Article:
This brings up one big issue, something I have been aware of for a while, collecting data for one purpose and being used for another, think this doesn't happen, think again.  When you sign up for health insurance, you sign you life away for all this data to be collected and reviewed for the process of qualifying for health insurance.  Ingenix is a division of United Healthcare and one company who does this with profits of over 1 billion last year. 

How do you stay out of the data bases, go pay cash, preferably for a $4.00 generic if available.  If you have a cholesterol problem and you areimage taking a high dose, it will show up as well as any other prescriptions one is taking, so thus when you go to apply, if you have monthly bills in excess of $500.00 let's say for round figures, well what do you think the outcome might be?  

The next step is developing the same type of service for labs, so where's the privacy?  Again, the only thing one can do is pay cash to keep the records private.  The information is easier to get and analyze as compared to medical records at present.  Health insurance is not only expensive these days, but it also costs you in the privacy department.  Where will the mined data go next and what about HIPAA revisions?  BD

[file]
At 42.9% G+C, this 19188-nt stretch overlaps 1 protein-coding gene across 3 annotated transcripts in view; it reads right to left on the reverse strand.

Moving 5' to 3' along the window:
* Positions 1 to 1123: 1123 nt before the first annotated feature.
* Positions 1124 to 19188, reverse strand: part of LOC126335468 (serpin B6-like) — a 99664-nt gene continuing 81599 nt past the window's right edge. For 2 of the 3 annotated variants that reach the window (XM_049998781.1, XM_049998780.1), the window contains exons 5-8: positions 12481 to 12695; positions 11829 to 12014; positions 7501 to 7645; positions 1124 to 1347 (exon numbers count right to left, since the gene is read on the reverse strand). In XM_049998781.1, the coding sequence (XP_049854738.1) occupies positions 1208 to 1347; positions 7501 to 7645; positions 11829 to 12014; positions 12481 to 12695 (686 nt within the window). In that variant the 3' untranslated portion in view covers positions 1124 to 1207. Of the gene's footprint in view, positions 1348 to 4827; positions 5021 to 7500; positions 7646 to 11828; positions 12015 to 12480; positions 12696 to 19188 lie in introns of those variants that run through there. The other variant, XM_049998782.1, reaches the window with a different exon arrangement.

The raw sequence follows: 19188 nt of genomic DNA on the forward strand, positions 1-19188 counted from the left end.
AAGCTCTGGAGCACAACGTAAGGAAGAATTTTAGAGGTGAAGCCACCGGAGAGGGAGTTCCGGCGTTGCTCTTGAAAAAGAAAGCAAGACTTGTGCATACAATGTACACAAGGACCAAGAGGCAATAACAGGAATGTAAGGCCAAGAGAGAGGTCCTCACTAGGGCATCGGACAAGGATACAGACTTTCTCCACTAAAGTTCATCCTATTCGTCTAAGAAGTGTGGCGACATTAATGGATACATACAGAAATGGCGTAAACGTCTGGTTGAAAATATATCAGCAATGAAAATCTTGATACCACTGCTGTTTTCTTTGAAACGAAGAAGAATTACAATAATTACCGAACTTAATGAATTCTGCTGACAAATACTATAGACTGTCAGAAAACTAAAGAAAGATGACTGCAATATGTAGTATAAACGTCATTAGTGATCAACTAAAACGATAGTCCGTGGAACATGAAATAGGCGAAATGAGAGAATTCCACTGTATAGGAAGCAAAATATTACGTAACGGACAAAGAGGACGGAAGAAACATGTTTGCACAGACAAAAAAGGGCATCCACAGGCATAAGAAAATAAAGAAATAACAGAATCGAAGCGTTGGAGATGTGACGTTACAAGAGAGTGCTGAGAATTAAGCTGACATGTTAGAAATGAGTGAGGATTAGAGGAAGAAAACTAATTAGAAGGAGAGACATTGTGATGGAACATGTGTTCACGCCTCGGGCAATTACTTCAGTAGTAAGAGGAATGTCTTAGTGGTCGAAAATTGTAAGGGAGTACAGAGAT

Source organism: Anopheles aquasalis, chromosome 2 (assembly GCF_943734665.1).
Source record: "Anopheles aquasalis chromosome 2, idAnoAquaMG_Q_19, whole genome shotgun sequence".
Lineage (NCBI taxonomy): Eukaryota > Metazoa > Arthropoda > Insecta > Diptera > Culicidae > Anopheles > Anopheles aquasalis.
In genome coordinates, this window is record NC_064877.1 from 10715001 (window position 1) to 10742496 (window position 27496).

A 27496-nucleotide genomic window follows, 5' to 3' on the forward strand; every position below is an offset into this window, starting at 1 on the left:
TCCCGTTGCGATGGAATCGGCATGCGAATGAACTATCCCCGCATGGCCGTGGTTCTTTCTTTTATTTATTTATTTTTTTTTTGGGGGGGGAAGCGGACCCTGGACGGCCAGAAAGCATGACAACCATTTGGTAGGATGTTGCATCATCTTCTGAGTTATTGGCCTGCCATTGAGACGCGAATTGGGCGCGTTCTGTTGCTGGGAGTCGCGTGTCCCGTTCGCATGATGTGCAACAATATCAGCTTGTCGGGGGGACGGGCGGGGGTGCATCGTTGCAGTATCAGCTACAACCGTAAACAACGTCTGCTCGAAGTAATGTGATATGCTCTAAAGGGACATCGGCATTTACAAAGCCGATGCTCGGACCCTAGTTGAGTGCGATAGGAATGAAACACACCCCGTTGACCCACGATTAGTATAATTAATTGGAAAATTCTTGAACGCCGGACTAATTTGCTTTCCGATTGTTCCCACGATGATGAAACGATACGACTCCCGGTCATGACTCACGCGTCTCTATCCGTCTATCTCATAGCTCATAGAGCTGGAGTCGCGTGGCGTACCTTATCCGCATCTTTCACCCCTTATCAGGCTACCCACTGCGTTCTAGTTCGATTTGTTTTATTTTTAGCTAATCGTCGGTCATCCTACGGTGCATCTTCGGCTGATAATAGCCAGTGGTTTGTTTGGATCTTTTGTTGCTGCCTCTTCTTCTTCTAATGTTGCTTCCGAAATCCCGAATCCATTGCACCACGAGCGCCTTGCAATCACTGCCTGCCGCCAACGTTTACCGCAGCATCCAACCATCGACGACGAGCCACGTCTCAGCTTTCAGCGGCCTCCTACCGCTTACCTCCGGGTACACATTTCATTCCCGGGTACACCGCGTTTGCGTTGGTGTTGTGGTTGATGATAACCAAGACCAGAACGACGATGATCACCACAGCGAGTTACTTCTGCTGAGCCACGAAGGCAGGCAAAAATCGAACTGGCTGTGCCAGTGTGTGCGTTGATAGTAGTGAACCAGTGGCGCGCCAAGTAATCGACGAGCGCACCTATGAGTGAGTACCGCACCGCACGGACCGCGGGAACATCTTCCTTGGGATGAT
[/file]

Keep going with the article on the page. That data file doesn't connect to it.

Health and life insurance companies have access to a powerful new tool for evaluating whether to cover individual consumers: a health "credit report" drawn from databases containing prescription drug records on more than 200 million Americans.

Ingenix, a Minnesota-based health information services company that had $1.3 billion in sales last year -- and Wisconsin-based rival Milliman -- say the drug profiles are an accurate, less expensive alternative to seeking physician records, which can take months and hundreds of dollars to obtain. They note that consumers authorize the data release and that the services can save insurance companies millions of dollars and benefit consumers anxious for a decision.

Prescription Data Used To Assess Consumers -


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